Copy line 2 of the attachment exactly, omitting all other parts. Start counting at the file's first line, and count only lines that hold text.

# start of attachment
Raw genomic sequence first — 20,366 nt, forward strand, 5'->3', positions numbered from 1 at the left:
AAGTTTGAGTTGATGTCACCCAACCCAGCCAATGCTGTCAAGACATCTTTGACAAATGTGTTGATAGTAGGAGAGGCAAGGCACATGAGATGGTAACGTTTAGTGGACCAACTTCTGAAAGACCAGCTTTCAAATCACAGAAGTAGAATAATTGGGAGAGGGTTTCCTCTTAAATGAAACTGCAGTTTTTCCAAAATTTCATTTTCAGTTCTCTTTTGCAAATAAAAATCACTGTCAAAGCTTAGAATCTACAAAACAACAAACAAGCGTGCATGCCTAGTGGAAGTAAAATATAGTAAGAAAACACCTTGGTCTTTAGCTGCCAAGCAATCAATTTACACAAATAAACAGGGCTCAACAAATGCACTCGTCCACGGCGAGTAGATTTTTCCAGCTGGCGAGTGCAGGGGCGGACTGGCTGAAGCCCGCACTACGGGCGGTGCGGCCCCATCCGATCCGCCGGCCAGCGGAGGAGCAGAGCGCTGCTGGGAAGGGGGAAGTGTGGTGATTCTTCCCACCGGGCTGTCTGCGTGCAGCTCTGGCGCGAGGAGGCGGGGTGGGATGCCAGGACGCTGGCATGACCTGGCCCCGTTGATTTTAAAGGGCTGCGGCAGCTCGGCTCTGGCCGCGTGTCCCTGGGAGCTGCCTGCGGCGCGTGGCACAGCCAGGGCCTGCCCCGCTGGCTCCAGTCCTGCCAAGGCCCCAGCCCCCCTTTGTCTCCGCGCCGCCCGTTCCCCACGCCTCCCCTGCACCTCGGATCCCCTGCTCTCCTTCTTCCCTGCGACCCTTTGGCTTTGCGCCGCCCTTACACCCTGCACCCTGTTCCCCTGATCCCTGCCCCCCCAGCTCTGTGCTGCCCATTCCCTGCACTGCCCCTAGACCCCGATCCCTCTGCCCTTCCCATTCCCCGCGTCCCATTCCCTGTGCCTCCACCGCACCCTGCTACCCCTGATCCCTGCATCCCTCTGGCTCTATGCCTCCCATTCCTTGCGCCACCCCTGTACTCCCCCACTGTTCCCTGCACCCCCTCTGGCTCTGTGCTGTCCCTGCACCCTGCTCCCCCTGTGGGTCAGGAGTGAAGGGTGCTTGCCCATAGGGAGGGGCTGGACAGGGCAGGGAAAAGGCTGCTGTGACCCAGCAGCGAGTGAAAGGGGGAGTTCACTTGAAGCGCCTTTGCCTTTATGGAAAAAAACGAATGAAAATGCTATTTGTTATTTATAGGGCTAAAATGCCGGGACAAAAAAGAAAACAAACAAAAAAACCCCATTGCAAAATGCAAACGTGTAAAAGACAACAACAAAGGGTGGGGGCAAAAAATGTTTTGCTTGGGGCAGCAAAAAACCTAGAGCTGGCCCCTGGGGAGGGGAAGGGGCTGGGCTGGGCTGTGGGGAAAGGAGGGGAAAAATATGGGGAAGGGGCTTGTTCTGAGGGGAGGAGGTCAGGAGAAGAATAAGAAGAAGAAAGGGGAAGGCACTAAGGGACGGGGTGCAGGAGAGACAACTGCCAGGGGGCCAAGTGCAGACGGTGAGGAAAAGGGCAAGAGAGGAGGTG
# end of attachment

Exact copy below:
AAGTTTGAGTTGATGTCACCCAACCCAGCCAATGCTGTCAAGACATCTTTGACAAATGTGTTGATAGTAGGAGAGGCAAGGCACATGAGATGGTAACGTTTAGTGGACCAACTTCTGAAAGACCAGCTTTCAAATCACAGAAGTAGAATAATTGGGAGAGGGTTTCCTCTTAAATGAAACTGCAGTTTTTCCAAAATTTCATTTTCAGTTCTCTTTTGCAAATAAAAATCACTGTCAAAGCTTAGAATCTACAAAACAACAAACAAGCGTGCATGCCTAGTGGAAGTAAAATATAGTAAGAAAACACCTTGGTCTTTAGCTGCCAAGCAATCAATTTACACAAATAAACAGGGCTCAACAAATGCACTCGTCCACGGCGAGTAGATTTTTCCAGCTGGCGAGTGCAGGGGCGGACTGGCTGAAGCCCGCACTACGGGCGGTGCGGCCCCATCCGATCCGCCGGCCAGCGGAGGAGCAGAGCGCTGCTGGGAAGGGGGAAGTGTGGTGATTCTTCCCACCGGGCTGTCTGCGTGCAGCTCTGGCGCGAGGAGGCGGGGTGGGATGCCAGGACGCTGGCATGACCTGGCCCCGTTGATTTTAAAGGGCTGCGGCAGCTCGGCTCTGGCCGCGTGTCCCTGGGAGCTGCCTGCGGCGCGTGGCACAGCCAGGGCCTGCCCCGCTGGCTCCAGTCCTGCCAAGGCCCCAGCCCCCCTTTGTCTCCGCGCCGCCCGTTCCCCACGCCTCCCCTGCACCTCGGATCCCCTGCTCTCCTTCTTCCCTGCGACCCTTTGGCTTTGCGCCGCCCTTACACCCTGCACCCTGTTCCCCTGATCCCTGCCCCCCCAGCTCTGTGCTGCCCATTCCCTGCACTGCCCCTAGACCCCGATCCCTCTGCCCTTCCCATTCCCCGCGTCCCATTCCCTGTGCCTCCACCGCACCCTGCTACCCCTGATCCCTGCATCCCTCTGGCTCTATGCCTCCCATTCCTTGCGCCACCCCTGTACTCCCCCACTGTTCCCTGCACCCCCTCTGGCTCTGTGCTGTCCCTGCACCCTGCTCCCCCTGTGGGTCAGGAGTGAAGGGTGCTTGCCCATAGGGAGGGGCTGGACAGGGCAGGGAAAAGGCTGCTGTGACCCAGCAGCGAGTGAAAGGGGGAGTTCACTTGAAGCGCCTTTGCCTTTATGGAAAAAAACGAATGAAAATGCTATTTGTTATTTATAGGGCTAAAATGCCGGGACAAAAAAGAAAACAAACAAAAAAACCCCATTGCAAAATGCAAACGTGTAAAAGACAACAACAAAGGGTGGGGGCAAAAAATGTTTTGCTTGGGGCAGCAAAAAACCTAGAGCTGGCCCCTGGGGAGGGGAAGGGGCTGGGCTGGGCTGTGGGGAAAGGAGGGGAAAAATATGGGGAAGGGGCTTGTTCTGAGGGGAGGAGGTCAGGAGAAGAATAAGAAGAAGAAAGGGGAAGGCACTAAGGGACGGGGTGCAGGAGAGACAACTGCCAGGGGGCCAAGTGCAGACGGTGAGGAAAAGGGCAAGAGAGGAGGTG